Can a Commodore Amiga help you cook a pizza? -- Amiga GUI app development in C

November 28, 2022

Topaz Rabbit walks us through writing a pizza timer app in C on the Commodore Amiga. Follow along and learn about Intuition, GadTools, devices, message ports, IO, and even signals!

Thanks to Tyrel (@tyrel@social.tyrel.dev)!

References

Amiga documentation and tools

C tutorials

Source code

Credits

Music

Sound Effects

Amiga Art Contest 2022

November 14, 2022

I had two pieces in the Amiga Art Contest 2022, one of which I drew in Disney Presents: The Animation Studio, and the other I did in True Brilliance 2.0. There was a lot of amazing art and animation in the show this year, and you should check out all the entries.

Now that I know what I’m doing on the platform, I’ll be ready to make an even more impressive showing in 2023!

Notes from the Amiga - AjSTer oops

October 6, 2022

Well not only did I have to take a Blender-shaped knife to the top of the case, I also have to take one to the side of the case as well.

DE-10 Nano and MiSTer Digital I/O board inside the AjSTer case

I can’t get power over to the USB hub via the DE-10 Nano without some creative solution. I’ve seen one build where someone soldered a power cable coming off of the DE-10 to power the USB hub, but I’m not that confident in my soldering skills right now to try that.

So I’m going to cut a hole in the case for the DE-10 power plug, then run a cable out the side and back into the case for the hub. I also need to print a different USB hub-side of the case, ‘cause I printed the one for two exposed USB ports and I only have one over there. Oops.

At least I have all the electronics components I need to build this thing. And once it’s all built and working, I’ll put up my modified files on Thingiverse and here for others to use.

Notes from the Amiga - Building the AjSTer Part 1

October 5, 2022

Most of the parts to assemble my AjSTer arrived, so I started on construction. I decided to tackle the hardest part first, the soldering. Also, depending on how the soldering came out, I’d likely need to reprint some parts.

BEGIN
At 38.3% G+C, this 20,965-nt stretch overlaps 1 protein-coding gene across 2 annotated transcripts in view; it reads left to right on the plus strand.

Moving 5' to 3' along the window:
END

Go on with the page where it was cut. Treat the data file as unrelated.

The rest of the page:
I got the primary parts list from BuildingTents’ build, but I ordered a different Micro USB header which seemed simpler to use suggested on Reddit.

The MiSTer digital I/O board has two connectors for external buttons and LEDs. I found a great diagram showing how to wire up the LEDs, and my breadboard setup and subsequent soldering job worked out great.

MiSTer with my hand-soldered LEDs and buttons on PCB board

The buttons were a little more difficult and required some experimentation. The first pin on the Digital I/O board for the buttons seems to be on the other side of the connector as the LEDs, so I had to wire the buttons “backwards”. Once I figured this out, breadboard testing, and subsequent soldering, went smoothly.

Since the PCB I got wasn’t the same one as the original creator used, the top right part of the case needed to be reworked. I grabbed my calipers and some paper and took as many measurements as seemed to make sense to ensure:

  • the board had enough clearance for the LEDs I was using,
  • the printed buttons, which I now needed to modify, would extend down from the top of the case far enough to hit the buttons on the PCB,
  • and the PCB could be mounted securely to the case, in case I decide to aggressiely reset the MiSTer in a fit of rage from losing at Battletoads yet again.
Diagrams of measurements for how I need to modify the case

My go-to way of building most 3d models nowadays is using the Boolean modifier in Blender. Rather than directly modifying vertices, I’ll drag cubes and cylinders and whatever overtop of an object and use the modifiers to make non-destructive cuts. This was how I built the floppy disk model for the Amiga Architecture 101 video, and it’s how I modified the AjSTer case model.

Blender showing lots of boolean operations on the reworked case

As I’m writing this, the new case part and buttons are printing away, and I have one cable I forgot to order, a USB to headers connector for the USB hub, arriving tomorrow. If my schedule holds up, I can have this new case assembled sometime this weekend!

Amiga Architecture 101: The Basics + Gaming

October 1, 2022

Want to try out gaming on the classic Commodore Amiga computer? Topaz walks you through the basics of this retro computer’s hardware, and the things you’ll need to look for to get your own setup working.

I currently use these emulators:

If you’re on Windows, you can run the venerable WinUAE (https://www.winuae.net/).

You can get Kickstart ROMs from Cloanto and their Amiga Forever pack (get at least the Plus Edition for the more modern Kickstarts) and/or from Hyperion if you want AmigaOS 3.2, a modern AmigaOS for applications.

I leave ADF and WHDLoad archive hunting to the viewer!

Thanks to Meredith, Tyrel, Dave!

Credits